Two words have melted the hearts of football fans after Panthers coach Ivan Cleary took time away from Grand Final fever on Sunday to share a special moment with a young fan.
Nicholas “Nicky” Tadros was critically injured when two helicopters collided mid-air at Sea World on the Gold Coast in January, an incident which tragically killed his mother.
The crash broke almost every bone in the 11-year-old’s body and required doctors to amputate one of his legs, with the road to recovery expected to take more than a decade.
After cheering his favourite team on to victory on Sunday, Nicky was caught on video sharing two simple words to coach Cleary as the team gathered in the dressing room: “Thank you”.
The simple exchange was widely shared on Monday with the young survivor’s words have a visible effect on Cleary, who embraced Nicky in a hug while chatting with the boy’s father.
“He’s become a very special member of our Panthers community and it’s so good to see him so happy. What Nicholas and his father have been through is unimaginable,” an emotional Cleary said.
“I want us to be a source of community pride and if we can put smiles on people’s faces and make them feel good, that’s a pretty privileged position to be in and we take that seriously.”
The touching exchange comes more than nine months after the horror crash on Queensland’s Gold Coast which claimed the lives of four people, including Nicky’s mother Vanessa Tadros.
SeaWorld helicopter crash survivor Nicholas Tadros and Panthers coach Ivan Cleary after the 2023 NRL grand final.
The two helicopters collided mid-air while one was attempting to land and another departing from a helipad at the Sea World theme park, with tourists and park-goers all on-board.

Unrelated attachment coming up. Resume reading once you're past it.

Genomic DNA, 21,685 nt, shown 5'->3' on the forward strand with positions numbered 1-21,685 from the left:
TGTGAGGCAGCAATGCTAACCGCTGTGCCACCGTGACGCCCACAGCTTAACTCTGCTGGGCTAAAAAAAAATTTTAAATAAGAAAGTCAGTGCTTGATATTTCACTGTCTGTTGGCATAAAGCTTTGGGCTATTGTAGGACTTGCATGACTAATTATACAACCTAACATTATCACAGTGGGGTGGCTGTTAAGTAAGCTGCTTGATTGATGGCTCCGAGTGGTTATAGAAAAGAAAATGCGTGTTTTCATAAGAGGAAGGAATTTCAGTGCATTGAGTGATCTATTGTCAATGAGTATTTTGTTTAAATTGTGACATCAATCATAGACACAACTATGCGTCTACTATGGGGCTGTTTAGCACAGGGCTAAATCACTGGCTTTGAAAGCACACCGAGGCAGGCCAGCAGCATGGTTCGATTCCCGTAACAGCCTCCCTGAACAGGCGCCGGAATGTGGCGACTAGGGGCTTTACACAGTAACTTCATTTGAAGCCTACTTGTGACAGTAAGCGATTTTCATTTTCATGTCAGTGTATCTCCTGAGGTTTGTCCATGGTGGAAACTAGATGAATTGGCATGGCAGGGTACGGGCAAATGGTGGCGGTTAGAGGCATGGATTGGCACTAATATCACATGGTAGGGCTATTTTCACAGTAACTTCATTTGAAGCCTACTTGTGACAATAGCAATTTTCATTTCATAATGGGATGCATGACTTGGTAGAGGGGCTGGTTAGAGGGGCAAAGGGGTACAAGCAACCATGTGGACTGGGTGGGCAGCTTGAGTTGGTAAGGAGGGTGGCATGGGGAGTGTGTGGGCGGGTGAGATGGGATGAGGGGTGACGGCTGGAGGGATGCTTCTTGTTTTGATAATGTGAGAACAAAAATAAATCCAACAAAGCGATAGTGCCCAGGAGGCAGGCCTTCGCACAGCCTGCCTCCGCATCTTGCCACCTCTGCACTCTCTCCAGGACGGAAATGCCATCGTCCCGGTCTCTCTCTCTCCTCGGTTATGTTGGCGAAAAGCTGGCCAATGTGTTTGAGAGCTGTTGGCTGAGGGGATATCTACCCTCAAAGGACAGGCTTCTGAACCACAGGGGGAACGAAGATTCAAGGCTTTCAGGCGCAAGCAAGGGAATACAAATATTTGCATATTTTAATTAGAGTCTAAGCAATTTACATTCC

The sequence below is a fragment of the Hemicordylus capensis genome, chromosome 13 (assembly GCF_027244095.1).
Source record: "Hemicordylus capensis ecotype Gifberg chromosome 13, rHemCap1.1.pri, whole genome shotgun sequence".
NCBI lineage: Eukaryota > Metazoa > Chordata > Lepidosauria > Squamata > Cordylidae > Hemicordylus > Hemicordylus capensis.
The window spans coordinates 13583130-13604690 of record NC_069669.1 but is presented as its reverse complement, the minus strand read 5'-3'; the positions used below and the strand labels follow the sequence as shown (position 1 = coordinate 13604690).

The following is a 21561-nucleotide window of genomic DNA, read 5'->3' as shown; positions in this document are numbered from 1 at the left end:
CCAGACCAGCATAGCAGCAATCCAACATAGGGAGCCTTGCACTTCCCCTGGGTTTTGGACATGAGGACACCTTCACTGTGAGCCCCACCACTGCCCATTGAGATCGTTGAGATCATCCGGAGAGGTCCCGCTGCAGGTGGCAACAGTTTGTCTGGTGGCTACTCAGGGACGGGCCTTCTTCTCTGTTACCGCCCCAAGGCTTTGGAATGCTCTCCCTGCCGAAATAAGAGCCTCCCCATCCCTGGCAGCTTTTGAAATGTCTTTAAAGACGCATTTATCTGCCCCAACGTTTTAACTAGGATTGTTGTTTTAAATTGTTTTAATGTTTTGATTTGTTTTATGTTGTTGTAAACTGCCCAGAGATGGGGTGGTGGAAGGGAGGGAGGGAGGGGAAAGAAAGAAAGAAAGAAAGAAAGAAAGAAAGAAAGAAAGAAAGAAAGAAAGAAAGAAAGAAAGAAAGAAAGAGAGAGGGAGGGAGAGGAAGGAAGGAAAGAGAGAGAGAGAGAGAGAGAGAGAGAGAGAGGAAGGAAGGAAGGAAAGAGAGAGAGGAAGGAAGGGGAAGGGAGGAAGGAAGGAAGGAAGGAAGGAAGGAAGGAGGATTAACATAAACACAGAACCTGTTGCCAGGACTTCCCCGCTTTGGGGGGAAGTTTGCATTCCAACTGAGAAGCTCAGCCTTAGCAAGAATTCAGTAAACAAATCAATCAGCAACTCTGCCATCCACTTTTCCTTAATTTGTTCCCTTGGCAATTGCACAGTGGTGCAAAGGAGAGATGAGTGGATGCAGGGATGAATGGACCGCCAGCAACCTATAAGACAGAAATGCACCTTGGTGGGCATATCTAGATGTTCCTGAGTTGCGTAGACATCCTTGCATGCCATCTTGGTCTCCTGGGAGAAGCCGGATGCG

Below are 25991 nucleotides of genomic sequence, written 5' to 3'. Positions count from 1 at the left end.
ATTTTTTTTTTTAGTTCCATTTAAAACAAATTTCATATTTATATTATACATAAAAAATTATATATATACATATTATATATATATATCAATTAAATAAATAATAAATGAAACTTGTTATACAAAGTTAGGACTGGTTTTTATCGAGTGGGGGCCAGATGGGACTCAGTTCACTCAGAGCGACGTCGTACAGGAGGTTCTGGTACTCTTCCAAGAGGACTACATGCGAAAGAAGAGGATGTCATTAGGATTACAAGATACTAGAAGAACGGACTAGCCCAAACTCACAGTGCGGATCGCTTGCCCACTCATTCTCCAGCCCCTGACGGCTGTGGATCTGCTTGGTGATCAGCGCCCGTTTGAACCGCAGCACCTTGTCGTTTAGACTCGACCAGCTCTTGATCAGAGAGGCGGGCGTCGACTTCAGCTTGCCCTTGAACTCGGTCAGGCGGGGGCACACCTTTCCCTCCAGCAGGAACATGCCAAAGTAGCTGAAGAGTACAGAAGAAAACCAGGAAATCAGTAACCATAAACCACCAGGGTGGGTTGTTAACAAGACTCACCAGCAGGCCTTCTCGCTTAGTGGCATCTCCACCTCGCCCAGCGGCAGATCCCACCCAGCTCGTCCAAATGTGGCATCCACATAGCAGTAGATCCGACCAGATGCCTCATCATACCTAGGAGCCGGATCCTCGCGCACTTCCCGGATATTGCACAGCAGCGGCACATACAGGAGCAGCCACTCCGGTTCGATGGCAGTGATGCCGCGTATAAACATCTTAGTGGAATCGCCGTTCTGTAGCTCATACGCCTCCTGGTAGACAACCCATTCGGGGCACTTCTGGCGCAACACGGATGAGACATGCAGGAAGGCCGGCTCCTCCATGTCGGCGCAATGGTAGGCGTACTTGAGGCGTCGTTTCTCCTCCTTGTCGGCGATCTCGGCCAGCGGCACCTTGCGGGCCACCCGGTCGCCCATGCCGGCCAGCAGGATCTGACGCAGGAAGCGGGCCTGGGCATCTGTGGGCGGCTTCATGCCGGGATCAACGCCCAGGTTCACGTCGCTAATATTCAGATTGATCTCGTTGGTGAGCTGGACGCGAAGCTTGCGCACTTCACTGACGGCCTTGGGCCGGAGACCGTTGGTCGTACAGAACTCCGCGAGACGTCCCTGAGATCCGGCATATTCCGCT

In March, the Australian Transport Safety Bureau released a preliminary report into the crash, noting the pilot the helicopter coming in to land did not hear a radio call by the other pilot.
Months later, the Civil Aviation Safety Authority announced it too would seek feedback from pilots regarding the airspace around Southport, separate to the existing ATSB investigation.
Despite having to learn to walk again, the 11-year-old quickly bounced back and within months of the incident was able to achieve one of his dreams: to become a black belt in karate.
While in hospital, Nick was also able to pursue another passion of his, the Panthers football club, with a visit from self-professed “bad boy” and number 6 player, Jarome Luai.
Luai visited Nicky – who he described as an inspiration – while he was still bed-bound, with the young boy telling The Sydney Morning Herald the visit helped him talk to people again.
The pair were able to reunite in the dressing room after Sunday’s game, with Luai reportedly seeking Nicky out for a heartwarming moment – the second for young Nicky of the night.
Nicky told 2GB on Monday that Luai let him wear his premiership ring after a warm embrace.
“He (Luai) said to me that I’m a ‘legend and an inspiration’ … He said ‘here, carry my ring, it’s pretty cool’,” Nicky told 2GB.
“He started laughing because I said ‘it’s big on me’ cause he let me try it. Then he said ‘I love you’.”
Father Simon Tadros told the same radio station that Luai had gone out of his way to support Nicky.
“Once he (Luai) saw Nicholas he straight away called him over and gave him a hug and started talking to him,” Mr Tadros said.
“The fact that Jarome has gone out of his way on numerous occasions to be there for Nick, it just goes to show the kind of person Jarome is.”
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